Article by: Jamie McCormick | Photo Credits: Brenden Beecy & Pete Gibson | Posted: 09/24/2012
As the actor, nervous and twitching, creeps slowly through a darkened room, each step is accentuated by a single jarring tone. Underneath those highlights, one long and foreboding note rings out, sustained, alarming, electrifying. Ryan Lott is hard at work, assisting the composer of the film Looper, on arrangements, orchestrations, instrument design, and playing piano. As easily as if they were two pieces in a jigsaw puzzle, he snaps together music and acting, creating a larger and more compelling scene, and fusing together two different yet complementary worlds.
Both stylistically and instrumentally, Lott's music has long resided far outside the realm of the ordinary. But for the film, the composer, Nathan Johnson, and director, Rian Johnson, took the endeavor one step farther, recording sounds on set and bringing them to Lott, where he and Nathan created not only the music, but the tools with which to make the music itself. “We worked together to design virtual instruments from field recordings,” explains Lott. “They're playable instruments that are created from sounds that he recorded on location on the set and in the surrounding area down in New Orleans.” But not only did Lott come out of the project with a few new instruments and his name on a major film soundtrack, he also walked away with an amped-up arsenal. “It was one of those things where I learned a lot about myself and about my tools,” he recalls. “It was a pressure-cooker situation.”
Lott, who releases music under the moniker Son Lux, is no stranger to high pressure situations. In fact, he is a decorated veteran. In February, 2011, Lott accepted a challenge from an NPR reporter, writing and recording his entire sophomore offering, We Are Rising, for the annual world-wide RPM Challenge – a contest that requires an artist to go from a blank page to a finished record during the unfathomably short 28 day month. “I actually don't really think of it as difficult in my memory,” says Lott, slightly incredulous himself. But “I'm sure that the me of February, 2011, would probably disagree with me.” And that album has debuted to high critical acclaim, a hard thing to accomplish even with years of tweaking.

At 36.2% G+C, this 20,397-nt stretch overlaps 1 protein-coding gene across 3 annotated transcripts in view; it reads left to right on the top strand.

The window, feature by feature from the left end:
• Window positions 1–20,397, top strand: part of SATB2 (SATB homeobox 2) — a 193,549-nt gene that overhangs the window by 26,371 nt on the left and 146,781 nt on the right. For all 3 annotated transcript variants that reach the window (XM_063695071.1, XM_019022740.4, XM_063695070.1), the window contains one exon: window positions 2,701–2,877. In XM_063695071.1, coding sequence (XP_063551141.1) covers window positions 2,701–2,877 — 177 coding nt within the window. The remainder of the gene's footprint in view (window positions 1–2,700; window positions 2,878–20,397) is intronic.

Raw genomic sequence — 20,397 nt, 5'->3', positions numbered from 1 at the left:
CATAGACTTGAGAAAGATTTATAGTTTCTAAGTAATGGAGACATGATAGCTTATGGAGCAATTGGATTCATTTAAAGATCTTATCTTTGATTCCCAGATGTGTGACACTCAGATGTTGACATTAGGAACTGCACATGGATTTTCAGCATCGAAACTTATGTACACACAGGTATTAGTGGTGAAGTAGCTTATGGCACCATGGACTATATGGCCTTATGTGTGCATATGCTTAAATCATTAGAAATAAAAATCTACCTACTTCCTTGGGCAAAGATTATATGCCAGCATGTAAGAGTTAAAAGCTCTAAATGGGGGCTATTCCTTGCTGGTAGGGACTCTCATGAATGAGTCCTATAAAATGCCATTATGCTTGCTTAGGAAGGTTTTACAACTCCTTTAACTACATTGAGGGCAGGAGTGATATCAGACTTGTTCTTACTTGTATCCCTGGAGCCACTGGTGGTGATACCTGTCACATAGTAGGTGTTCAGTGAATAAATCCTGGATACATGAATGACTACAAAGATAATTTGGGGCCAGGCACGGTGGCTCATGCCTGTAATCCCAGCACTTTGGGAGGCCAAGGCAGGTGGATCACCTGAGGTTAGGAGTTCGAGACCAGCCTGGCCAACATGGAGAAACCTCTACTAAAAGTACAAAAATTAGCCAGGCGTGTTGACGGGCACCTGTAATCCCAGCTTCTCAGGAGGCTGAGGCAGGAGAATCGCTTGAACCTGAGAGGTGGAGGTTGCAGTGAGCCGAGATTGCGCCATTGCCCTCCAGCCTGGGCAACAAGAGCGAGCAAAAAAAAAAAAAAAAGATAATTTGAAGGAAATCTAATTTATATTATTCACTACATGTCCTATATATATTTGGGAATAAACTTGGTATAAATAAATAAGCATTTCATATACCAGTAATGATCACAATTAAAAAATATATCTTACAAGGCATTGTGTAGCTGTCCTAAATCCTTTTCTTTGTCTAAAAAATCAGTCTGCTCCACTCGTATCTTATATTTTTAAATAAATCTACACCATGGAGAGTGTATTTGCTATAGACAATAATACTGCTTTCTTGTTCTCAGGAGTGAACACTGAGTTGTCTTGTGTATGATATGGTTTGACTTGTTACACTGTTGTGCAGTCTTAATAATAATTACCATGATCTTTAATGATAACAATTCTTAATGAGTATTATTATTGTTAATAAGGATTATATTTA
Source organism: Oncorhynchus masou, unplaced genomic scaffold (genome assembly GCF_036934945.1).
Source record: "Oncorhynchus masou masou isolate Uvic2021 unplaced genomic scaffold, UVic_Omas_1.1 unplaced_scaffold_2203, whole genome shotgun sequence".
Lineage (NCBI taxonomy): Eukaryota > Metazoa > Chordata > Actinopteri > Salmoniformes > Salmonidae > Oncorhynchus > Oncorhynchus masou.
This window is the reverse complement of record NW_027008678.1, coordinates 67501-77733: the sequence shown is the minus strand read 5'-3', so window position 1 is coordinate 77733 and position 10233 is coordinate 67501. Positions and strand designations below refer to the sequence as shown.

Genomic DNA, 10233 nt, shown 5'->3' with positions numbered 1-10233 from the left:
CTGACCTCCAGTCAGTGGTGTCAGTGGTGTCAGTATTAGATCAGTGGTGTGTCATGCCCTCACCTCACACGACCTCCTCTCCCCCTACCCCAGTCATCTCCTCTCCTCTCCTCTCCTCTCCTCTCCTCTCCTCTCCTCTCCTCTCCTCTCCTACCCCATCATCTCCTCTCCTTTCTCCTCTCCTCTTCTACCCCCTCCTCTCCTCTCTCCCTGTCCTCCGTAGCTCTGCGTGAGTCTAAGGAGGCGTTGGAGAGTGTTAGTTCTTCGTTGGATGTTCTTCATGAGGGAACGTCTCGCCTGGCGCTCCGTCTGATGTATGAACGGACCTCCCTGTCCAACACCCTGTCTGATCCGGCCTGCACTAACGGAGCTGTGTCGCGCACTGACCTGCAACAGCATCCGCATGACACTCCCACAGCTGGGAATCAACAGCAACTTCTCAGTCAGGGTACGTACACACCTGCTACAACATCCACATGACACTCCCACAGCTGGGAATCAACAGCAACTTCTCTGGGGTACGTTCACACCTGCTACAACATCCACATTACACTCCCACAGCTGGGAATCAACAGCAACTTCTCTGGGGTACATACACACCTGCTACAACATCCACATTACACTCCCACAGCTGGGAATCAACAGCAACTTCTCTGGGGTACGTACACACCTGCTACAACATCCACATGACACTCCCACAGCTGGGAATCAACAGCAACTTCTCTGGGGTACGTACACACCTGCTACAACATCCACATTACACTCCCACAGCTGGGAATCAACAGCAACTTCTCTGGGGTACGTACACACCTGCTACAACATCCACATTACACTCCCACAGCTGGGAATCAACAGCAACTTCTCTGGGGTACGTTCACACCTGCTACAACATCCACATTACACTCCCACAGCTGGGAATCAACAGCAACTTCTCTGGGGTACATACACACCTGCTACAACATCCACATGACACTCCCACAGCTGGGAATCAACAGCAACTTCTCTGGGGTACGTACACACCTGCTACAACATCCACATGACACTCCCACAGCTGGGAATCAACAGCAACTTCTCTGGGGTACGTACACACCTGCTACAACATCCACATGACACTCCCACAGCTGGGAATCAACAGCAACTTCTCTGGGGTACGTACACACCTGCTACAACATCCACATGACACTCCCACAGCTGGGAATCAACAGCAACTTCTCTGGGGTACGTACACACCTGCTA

But Lott sees an easy explanation for the fact that he was able to churn out such a high quality album with so little in the way of time and resources. The answer lies in his approach, his manner of music-making. In order to make an album easily, he simply makes it hard on himself, by way of “purposeful limitations.” “One of my creative philosophies is that limitations stretch creativity,” he theorizes. “The more you present yourself with roadblocks, the more you are forced to find detours creatively. And those detours will always be the less traveled path.”
So while Lott wandered around in the metaphorical musical woods last February, searching for a quick direction in which to carry his time-cramped album, he found himself at the edge of a cliff with his feet standing on a new path, one he had never traveled. “I had never imposed the limitation of time on myself,” he says. “Having to follow through on all of my initial impulses rather than constantly explore and re-approach from various perspectives was probably the biggest challenge, because it was so different from the way I usually create music.” But once he set down the path, there was no pausing, no looking back, no second guessing. There remained only the need, the desire, and the ability, to create overwhelmingly brilliant and utterly unique music.